Many of the greatest athletes in sports will attribute their success in no small part to the incredible relationship they’ve shared with one particular coach that has influenced them during their career.
Mike Tyson called his trainer Cus D’Amato a "mentor, a friend and general." Michael Jordan described Dean Smith as a "second father" and said that no person outside of his parents influenced him more during his life than his former college coach.
In MMA, the coach/fighter partnership is one built on the trust that the coach will teach the fighter everything they need to know going into the battle and the faith they must show each other while standing and falling as they both learn to run together.
UFC bantamweight champion TJ Dillashaw knew on the first day he met Duane "Bang" Ludwig that this wasn’t just another coach who was showing up to teach him some striking technique. Dillashaw recognized right away that Ludwig shared many of the same personality traits when it came to attacking training with the exact kind of ferocity that’s required to win inside the Octagon.
My goals are now Duane’s goals. When you have a coach that works just as hard as you if not harder, that’s hard to find.
— TJ Dillashaw
"I knew that first practice. It’s kind of crazy to say that after the first practice, but he came in and started running practice and the way he kind of demanded respect," Dillashaw told FOX Sports about his first session with Ludwig. "Also the way he ran practice is the way that I would run practice, the way that I actually drilling on my own in the past.
"When Duane showed up and started running practices that way, I knew me and him were going to be a match made in heaven."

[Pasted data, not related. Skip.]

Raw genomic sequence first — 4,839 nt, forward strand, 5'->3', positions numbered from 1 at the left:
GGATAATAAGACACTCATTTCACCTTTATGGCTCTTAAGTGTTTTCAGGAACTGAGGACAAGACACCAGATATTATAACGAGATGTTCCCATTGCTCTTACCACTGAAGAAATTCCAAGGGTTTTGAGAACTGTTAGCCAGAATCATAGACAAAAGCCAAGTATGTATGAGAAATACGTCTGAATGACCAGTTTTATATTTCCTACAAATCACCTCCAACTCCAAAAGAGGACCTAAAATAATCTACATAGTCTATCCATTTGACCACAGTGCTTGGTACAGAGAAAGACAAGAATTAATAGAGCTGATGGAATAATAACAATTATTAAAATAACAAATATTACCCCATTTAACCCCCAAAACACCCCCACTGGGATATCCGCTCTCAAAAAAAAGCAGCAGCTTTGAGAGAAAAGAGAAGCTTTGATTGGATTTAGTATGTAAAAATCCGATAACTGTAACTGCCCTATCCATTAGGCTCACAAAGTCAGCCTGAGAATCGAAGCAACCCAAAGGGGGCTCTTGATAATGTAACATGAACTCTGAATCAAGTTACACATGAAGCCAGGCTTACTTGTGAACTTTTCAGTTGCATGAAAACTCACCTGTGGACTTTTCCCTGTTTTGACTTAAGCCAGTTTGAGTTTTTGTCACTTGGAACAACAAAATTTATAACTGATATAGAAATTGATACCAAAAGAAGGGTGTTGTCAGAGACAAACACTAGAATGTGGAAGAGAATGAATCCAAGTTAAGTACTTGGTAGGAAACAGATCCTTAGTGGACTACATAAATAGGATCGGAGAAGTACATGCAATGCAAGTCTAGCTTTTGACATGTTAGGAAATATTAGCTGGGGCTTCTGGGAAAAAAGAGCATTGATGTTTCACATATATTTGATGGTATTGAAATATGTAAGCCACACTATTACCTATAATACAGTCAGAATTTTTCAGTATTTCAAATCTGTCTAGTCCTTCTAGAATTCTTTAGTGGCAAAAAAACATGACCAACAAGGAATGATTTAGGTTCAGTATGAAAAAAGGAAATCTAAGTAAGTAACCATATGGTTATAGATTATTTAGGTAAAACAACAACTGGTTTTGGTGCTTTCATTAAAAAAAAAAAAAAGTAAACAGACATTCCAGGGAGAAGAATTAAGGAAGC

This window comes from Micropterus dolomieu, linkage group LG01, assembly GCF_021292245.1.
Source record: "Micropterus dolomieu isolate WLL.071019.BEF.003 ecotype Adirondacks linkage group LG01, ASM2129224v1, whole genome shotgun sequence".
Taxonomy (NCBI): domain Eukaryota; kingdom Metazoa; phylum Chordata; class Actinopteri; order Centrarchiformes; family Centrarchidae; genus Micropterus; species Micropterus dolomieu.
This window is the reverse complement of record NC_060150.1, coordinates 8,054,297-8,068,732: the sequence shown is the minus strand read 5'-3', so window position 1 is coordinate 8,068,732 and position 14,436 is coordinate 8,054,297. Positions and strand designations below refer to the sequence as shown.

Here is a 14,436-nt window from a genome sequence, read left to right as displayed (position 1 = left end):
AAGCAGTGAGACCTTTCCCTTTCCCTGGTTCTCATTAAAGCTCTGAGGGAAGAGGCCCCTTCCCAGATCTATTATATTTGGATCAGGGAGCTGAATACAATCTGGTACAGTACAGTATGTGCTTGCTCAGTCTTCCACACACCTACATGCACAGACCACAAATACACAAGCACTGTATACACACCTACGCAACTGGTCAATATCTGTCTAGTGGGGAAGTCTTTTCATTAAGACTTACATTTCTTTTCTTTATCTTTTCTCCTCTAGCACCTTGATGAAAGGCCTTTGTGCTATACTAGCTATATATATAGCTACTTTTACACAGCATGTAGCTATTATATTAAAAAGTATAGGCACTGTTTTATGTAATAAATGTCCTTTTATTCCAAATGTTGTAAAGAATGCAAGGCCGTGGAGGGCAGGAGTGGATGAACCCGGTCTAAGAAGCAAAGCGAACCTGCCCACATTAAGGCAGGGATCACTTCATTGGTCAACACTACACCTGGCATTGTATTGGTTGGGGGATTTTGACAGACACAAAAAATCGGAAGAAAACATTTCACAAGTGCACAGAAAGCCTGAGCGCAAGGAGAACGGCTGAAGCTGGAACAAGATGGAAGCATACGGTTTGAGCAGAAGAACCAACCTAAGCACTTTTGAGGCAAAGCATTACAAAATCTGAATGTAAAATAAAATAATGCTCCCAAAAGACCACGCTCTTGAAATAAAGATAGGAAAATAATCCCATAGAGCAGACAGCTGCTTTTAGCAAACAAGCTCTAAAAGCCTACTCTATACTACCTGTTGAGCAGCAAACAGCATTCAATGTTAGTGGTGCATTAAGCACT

In a separate interview, Ludwig expressed an almost identical sentiment when speaking about Dillashaw, which shows that the coach and fighter have been on the same page from the day they started training together.
"From the first time I saw him train when I went out and did a seminar, just to get a feel for Sacramento and so the guys could see my coaching, kind of like an interview process and when he ran through all the drills and a few guys always stick out and he was one of the guys who stuck out," Ludwig said about Dillashaw.
"TJ stuck out from the first time I ran a class. His work ethic, the questions he was asking, his attention to detail, how focused he was during the drills, it was impressive."
Attention to detail was something Dillashaw noted about Ludwig right away as well because as focused as he was on his own career, he saw a coach who was just as obsessed with making sure he found a way to succeed. Dillashaw was already a tremendous fighter working with UFC stalwarts like Urijah Faber, Joseph Benavidez and Danny Castillo, but a head coach seemed to be the missing piece he needed to complete the puzzle.
Over time, Dillashaw saw Ludwig’s meticulous preparation both in and out of the gym and it not only impressed him as a student, but he knew that this was somebody who was truly putting his own sweat into his eventual success.
"I can’t do what Duane does because it would be too much for me," Dillashaw said. "What Duane does is, my goals are now Duane’s goals. When you have a coach that works just as hard as you if not harder, that’s hard to find.